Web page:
“I Don’t Buy It”

I think a lot. Those who know me would say I think too much sometimes. True enough. Well, my overthinking brain’s tendencies got me thinking tonight when I read this blog post titled “Wrath,” by Larry Vaughan.


I can only use my imagination, but I have a pretty good imagination. And what my imagination colors in between the lines breaks my heart at the 14-year old girl’s trauma. As part of Larry’s blog post, she is said to have remarked “I don’t buy it,” at her friends’ stated belief that God has put us here on the earth, and her own belief that we all came from a big explosion in the sky.

I don’t buy it.

Consider this response by a reader of Larry’s post:

“I’ve always hated the free will argument, and the lemonade argument [if life hands you lemons, make lemonade] works fine if life hands you lemons. If life hands you a big pile of shit, though, it’s kind of hard to create something drinkable. Some things are never going to be turned into a sweet summertime beverage.”

Shit Happens. And an atheist might fairly ask, who hands you the pile of shit? And you claim to love and worship this God why exactly???

(warning: what follows is a personal theology in progress, and it totally subject to adjustment in the future as I grow and mature. I may look back on this one day in embarrassment and disbelief that I ever could have penned down such nonsense, but whatever it says about me now, this is where I am and who I am now.)

Theodicy is the theological branch that deals with the existence of evil in the world, generally reconciling the notions of omnipotence, omniscience, and omni-benevolence of God.

I don’t believe God is omnipotent. Not in the standard definition of the word, anyway. I don’t know why he chooses to throw in a miracle every now and again. All I know is we can’t count on it. (importantly, I’m not going so far as to whine that I DESERVE to be able to count on it, simply that I can’t, and that’s the way it is Indeed, shit DOES happen.)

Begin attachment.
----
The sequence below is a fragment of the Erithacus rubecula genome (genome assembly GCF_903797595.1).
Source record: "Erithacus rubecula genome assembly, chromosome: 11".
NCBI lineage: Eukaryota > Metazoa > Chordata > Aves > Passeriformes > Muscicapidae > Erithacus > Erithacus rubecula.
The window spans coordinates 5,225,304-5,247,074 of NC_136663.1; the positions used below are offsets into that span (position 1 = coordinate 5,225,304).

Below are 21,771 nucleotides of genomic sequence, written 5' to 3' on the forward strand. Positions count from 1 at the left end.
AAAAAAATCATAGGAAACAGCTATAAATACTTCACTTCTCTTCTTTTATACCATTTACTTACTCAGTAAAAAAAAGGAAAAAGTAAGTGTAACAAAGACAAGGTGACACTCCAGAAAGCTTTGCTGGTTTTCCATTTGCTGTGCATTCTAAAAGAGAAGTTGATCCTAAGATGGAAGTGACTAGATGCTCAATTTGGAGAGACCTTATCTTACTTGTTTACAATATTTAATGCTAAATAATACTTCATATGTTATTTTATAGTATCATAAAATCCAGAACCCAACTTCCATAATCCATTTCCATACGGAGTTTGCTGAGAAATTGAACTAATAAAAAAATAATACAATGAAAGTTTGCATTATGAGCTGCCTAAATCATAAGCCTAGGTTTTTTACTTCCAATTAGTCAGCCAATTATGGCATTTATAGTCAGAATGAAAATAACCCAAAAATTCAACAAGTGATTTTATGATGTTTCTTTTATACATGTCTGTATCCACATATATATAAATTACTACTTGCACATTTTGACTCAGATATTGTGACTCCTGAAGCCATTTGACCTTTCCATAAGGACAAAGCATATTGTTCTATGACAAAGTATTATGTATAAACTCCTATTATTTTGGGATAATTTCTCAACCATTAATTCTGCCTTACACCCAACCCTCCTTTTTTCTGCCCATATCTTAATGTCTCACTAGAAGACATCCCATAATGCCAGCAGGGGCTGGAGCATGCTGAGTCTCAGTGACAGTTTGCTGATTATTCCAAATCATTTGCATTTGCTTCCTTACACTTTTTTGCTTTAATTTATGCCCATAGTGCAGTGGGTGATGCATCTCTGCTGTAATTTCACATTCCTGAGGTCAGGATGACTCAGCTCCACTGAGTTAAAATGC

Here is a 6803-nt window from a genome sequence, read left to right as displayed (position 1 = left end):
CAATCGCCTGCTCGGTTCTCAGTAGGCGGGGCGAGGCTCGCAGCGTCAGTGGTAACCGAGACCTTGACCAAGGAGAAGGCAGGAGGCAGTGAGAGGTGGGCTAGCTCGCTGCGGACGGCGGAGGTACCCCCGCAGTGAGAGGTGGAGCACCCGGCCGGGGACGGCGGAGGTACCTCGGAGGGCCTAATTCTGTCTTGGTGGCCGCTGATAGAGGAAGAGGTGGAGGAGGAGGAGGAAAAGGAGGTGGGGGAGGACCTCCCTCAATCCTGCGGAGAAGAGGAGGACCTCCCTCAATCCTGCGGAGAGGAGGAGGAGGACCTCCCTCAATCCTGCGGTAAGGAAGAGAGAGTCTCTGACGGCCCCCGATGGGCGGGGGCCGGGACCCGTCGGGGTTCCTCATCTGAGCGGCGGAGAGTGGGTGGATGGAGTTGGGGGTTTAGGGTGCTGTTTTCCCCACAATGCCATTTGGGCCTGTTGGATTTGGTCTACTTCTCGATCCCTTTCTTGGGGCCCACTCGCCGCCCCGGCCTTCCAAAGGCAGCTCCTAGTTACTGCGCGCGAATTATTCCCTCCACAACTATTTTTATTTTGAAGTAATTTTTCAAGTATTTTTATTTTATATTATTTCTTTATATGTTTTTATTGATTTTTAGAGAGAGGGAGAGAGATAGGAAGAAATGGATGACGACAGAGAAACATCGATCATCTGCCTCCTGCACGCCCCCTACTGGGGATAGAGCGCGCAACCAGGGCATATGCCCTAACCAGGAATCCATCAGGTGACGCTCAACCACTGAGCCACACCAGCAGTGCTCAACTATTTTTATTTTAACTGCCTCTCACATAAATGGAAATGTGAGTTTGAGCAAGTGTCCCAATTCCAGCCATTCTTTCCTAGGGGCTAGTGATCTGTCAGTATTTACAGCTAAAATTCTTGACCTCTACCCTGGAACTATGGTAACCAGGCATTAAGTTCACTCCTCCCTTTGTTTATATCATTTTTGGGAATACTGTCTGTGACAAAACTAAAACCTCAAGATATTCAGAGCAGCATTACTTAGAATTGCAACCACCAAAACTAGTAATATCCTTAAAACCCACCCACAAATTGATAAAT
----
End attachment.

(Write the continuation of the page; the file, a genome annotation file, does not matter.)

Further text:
Believing that God is not omnipotent allows me to reconcile my belief that God is all-benevolent and omniscient.

I’ve experienced that goodness in the form of love. I believe love is paradoxically weak and yet very strong. It is not omnipotent, however. It is heart-breakingly vulnerable and to leaving itself open to being stomped on and sullied and defiled by evil and “shit happening”. It is powerful and can overcome much – very very much. It never ends…I’ll lap up the whole 1 Corinthians poetry and even believe it in my deepest heart, too. But let’s be very clear. It is NOT omnipotent, and it can be violently and forcibly snubbed and laughed at in the Face by Bad People. And these Bad People and the things they do to Innocent People suck and lead you to justifiably rail, and, to my way of thinking, gives the atheist every good reason to look at people of faith and believe they are utterly clueless, insensitive, or both if they don’t wonder about it and wrestle with it a good deal.

You see, I return again and again to the notion that just because my own experience has been one of good fortune and blessing, I’m no more deserving of good fortune and blessing than that 14-year-old girl. A God that’s all powerful and loving would have to step in, wouldn’t he? But if he’s not all powerful, but loving, the power of love still has power for healing in the face of shit happening. So that’s my stake in it all. I don’t believe God is all powerful. I believe he’s weak and ineffectual at times. But I still want to draw closer and closer to him as much as is possible in this world. Call me adolescent and rebellious. There are worse things than that.

It is my belief in Love (and its undeniable, irresistible, and yet not omnipotent power) that propels me to return again, and again, in the face of horror in this world of ours, and spend time in prayer, coming closer to this God I believe to be the source of Love, the greatest miracle of all. That is the way I can square God as being good and all-knowing, simply NOT all powerful. I can believe that God is the creator and source of this powerful but highly vulnerable force for good and sustenance in the universe. Otherwise, honestly, I’m repelled by the notion of loving a God that allows such evil to take place in the world. Call this God, call it morality if you’re an atheist, but by whatever name you call it, we must love and hope, and hope and love. I think when love touches us we respond differently and imperfectly and incompletely, and who knows how it will all play out, and whether or not it will be “effective” but I can only believe that love never ends – and I think an atheist can believe in that, too. The way that I am renewed by the fount of Love is by prayer to the one I call God.

And with that hopefully not too pat sounding of an ending, I must stop one way or another. So I’m stopping. May you have peace in your heart.


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